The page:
In Magnet’s judgment, these and other social pathologies, such as family breakdown in the African American community and the rise of a non-working urban underclass, were not due to lack of economic opportunity, which was greatly expanding at the time. Instead, they were an inheritance from the 1960s counterculture. In particular, Magnet pointed to the counterculture’s ethos of uninhibited individual freedom, its rejection of civilizing bourgeois norms and virtues, and the era’s celebration of victimhood mentality. Handed down by an elite of opinion makers, these new values “withdrew respect from the behavior and attitudes that have traditionally boosted people up the economic ladder” and encouraged those already on the margins of society to lead calamitous lives in the nation’s cities.

In one emblematic example, Magnet showed how the widespread homelessness among the mentally ill could be traced back to the anti-psychiatry movement of the 1960s and 1970s and the influential works of writers such as Thomas Szasz, Erving Goffman, Ken Kesey, and R.D. Laing. According to Magnet, these authors maintained that sufferers of mental illness were a kind of political prisoner to an unjust social structure and that they were “really just marching to a different drummer and should be free to do their marching in the streets,” and so paved the way for the wholesale deinstitutionalization of mentally ill individuals in the U.S. When many of them ended up homeless and alone, posing a danger to themselves and sometimes to others, civil liberties activists “snuffed out any lingering possibility that the state hospitals and the community mental health centers might treat the vast majority of the seriously mentally ill” by reinterpreting their condition of homelessness as a state of emancipation.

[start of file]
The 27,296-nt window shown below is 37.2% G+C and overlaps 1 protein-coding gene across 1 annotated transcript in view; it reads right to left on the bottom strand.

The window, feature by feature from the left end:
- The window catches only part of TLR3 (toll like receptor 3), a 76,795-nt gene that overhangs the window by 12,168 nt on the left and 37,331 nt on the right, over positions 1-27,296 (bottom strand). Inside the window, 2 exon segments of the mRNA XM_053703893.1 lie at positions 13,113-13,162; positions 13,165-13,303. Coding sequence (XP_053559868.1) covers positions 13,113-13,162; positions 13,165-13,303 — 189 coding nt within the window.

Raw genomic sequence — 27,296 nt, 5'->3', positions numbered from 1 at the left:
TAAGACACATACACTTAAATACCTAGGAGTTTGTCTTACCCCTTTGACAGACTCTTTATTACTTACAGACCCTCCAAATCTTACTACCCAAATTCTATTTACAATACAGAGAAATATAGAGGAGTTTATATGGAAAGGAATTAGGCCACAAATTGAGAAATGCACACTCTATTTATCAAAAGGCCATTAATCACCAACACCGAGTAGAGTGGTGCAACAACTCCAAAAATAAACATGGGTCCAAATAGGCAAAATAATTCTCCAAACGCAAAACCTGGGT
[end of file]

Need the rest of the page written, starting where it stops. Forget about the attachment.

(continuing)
As I have already suggested, something similar to what Magnet described is at work in today’s Western Europe. Here, too, an elite discourse condones destructive behavior and reinterprets a denigrating hand-to-mouth existence as an alternative lifestyle, ultimately discouraging governments from taking the necessary measures to maintain human dignity and alleviate the social costs of begging, such as imposing a blanket ban. The intent is to be tolerant and to do good, but the result is that the poor and marginalized are kept in their place at the bottom of society. Inadvertently, such discourse is frequently also dehumanizing. Consider, for example, the following quotations, which suggest that the function of beggars is to provide moral instruction for a complacent, affluent society.